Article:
The European Broadcasting Union (EBU) announced on Friday that, despite the tradition of this year’s winners hosting next year’s event, the situation in Ukraine meant they would be unable to provide the necessary infrastructure and accordingly they were in talks with the BBC in the UK, this year’s runner-up.
Ukraine’s culture minister Oleksandr Tkachenko voiced his discontent at this decision, saying: “We will be demanding to change the decision. Hosting Eurovision 2023 in Ukraine is a powerful signal to all the world, which is supporting Ukraine now.
“We will demand to chance this decision, because we believe that we will be able to fulfil all the commitments, as we have repeatedly emphasised it to the European Broadcasting Union.
“That is why we demand additional negotiations on hosting Eurovision – 2023 in Ukraine.”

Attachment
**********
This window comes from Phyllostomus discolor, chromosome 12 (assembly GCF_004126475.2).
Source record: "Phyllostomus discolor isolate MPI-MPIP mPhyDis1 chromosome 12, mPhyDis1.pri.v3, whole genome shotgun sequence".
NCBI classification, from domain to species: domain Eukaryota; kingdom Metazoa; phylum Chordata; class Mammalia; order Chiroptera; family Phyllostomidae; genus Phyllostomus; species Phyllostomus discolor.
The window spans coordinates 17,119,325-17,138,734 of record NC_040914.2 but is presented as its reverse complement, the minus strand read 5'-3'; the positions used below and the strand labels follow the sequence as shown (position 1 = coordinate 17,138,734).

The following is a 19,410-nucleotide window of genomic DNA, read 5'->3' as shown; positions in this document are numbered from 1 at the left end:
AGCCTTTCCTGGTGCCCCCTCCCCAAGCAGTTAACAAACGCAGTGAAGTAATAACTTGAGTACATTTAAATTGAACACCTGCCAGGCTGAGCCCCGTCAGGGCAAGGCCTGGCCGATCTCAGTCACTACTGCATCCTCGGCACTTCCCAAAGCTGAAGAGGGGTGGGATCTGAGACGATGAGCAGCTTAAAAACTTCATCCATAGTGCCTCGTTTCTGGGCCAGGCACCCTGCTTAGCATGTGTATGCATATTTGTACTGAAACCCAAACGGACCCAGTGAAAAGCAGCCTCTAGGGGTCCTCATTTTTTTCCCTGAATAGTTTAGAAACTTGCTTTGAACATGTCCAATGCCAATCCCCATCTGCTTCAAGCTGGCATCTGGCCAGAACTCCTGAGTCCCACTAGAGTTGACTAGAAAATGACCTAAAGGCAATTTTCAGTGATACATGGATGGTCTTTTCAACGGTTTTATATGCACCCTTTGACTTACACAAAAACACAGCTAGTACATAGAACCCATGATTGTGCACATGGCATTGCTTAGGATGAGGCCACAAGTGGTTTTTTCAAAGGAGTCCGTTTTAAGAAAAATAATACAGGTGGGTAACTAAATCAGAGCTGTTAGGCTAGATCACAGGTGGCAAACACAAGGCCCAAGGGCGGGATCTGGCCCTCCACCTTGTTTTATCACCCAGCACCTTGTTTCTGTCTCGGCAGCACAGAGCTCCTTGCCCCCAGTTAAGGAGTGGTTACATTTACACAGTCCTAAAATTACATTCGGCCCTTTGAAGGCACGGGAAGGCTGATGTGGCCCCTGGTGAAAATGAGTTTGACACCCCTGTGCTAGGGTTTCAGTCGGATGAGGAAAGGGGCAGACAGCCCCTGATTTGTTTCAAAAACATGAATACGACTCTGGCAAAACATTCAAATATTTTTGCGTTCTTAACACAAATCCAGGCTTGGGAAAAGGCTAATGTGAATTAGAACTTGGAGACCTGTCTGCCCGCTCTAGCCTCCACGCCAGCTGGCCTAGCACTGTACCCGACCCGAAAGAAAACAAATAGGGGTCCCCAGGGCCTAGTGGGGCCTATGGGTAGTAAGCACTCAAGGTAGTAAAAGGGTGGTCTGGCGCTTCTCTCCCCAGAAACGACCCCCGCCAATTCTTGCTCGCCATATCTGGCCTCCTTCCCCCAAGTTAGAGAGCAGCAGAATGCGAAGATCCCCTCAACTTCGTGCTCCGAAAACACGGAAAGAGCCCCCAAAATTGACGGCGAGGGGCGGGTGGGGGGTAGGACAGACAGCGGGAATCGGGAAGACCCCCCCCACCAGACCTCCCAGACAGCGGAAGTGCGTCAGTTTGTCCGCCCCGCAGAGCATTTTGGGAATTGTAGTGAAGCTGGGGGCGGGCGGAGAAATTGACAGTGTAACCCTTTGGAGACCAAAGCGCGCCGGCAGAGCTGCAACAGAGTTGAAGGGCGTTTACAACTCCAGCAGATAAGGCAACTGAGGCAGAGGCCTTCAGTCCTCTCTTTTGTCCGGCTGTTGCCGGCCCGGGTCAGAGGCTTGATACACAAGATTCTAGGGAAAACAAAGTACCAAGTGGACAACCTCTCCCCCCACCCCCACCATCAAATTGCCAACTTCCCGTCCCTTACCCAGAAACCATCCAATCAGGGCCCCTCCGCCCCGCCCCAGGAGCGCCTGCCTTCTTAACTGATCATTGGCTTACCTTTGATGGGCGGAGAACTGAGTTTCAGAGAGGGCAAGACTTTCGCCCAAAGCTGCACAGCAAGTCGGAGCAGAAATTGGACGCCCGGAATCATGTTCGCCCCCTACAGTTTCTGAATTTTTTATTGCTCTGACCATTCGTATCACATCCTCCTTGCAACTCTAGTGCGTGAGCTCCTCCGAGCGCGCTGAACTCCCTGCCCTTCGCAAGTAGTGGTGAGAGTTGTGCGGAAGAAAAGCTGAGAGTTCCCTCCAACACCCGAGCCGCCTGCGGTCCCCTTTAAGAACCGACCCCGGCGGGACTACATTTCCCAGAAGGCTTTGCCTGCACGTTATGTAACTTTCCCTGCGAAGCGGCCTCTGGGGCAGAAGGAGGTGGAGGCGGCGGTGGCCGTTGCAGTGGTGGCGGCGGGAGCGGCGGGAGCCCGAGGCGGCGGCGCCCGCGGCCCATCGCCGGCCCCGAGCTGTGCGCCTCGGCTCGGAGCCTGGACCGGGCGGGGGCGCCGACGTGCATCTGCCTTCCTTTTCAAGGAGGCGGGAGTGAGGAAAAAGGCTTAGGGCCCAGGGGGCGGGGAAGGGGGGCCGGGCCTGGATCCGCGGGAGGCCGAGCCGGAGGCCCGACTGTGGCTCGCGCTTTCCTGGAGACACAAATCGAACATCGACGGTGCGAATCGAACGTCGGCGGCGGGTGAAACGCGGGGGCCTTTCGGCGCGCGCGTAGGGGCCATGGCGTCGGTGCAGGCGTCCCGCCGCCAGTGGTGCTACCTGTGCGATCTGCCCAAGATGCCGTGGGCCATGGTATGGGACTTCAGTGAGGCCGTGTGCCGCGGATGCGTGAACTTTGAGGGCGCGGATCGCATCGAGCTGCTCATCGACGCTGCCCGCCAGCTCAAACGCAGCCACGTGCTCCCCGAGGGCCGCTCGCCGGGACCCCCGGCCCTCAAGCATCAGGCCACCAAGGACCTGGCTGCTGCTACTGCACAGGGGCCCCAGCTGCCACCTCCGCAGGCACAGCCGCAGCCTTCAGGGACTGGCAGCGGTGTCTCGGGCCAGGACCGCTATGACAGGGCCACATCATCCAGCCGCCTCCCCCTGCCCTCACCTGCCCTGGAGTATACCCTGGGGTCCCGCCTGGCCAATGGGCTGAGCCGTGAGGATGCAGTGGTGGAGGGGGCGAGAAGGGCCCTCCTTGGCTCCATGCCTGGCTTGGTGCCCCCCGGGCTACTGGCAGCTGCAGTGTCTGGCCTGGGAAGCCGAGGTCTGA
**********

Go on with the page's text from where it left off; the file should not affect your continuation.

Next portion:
It seems Johnson agrees with these sentiments, telling journalists on Saturday:
“The Ukrainians won it fair and square, even though we had a brilliant entry, and they should be given the chance to host it.
“It’s a year away. It’s going to be fine by the time the Eurovision Song Contest comes around and I hope they get it.”
Johnson was speaking at RAF Brize Norton after returning from a trip to meet President Zelensky in Kyiv, where he said the streets were lively and citizens “confident.”
Ukraine’s entry Kalush Orchestra won the competition last month in Turin, with an impressive 631 points, and subsequently auctioned their winning trophy to raise money for the Ukrainian army.
The UK’s entry Sam Ryder came second, bringing the UK its best result at the Contest in decades.
Following the EBU’s decision to talk to the BBC about holding the event in the UK – this year’s runner-up – four cities so far have expressed themselves willing to play host. They are Glasgow, Manchester, Leeds and Liverpool.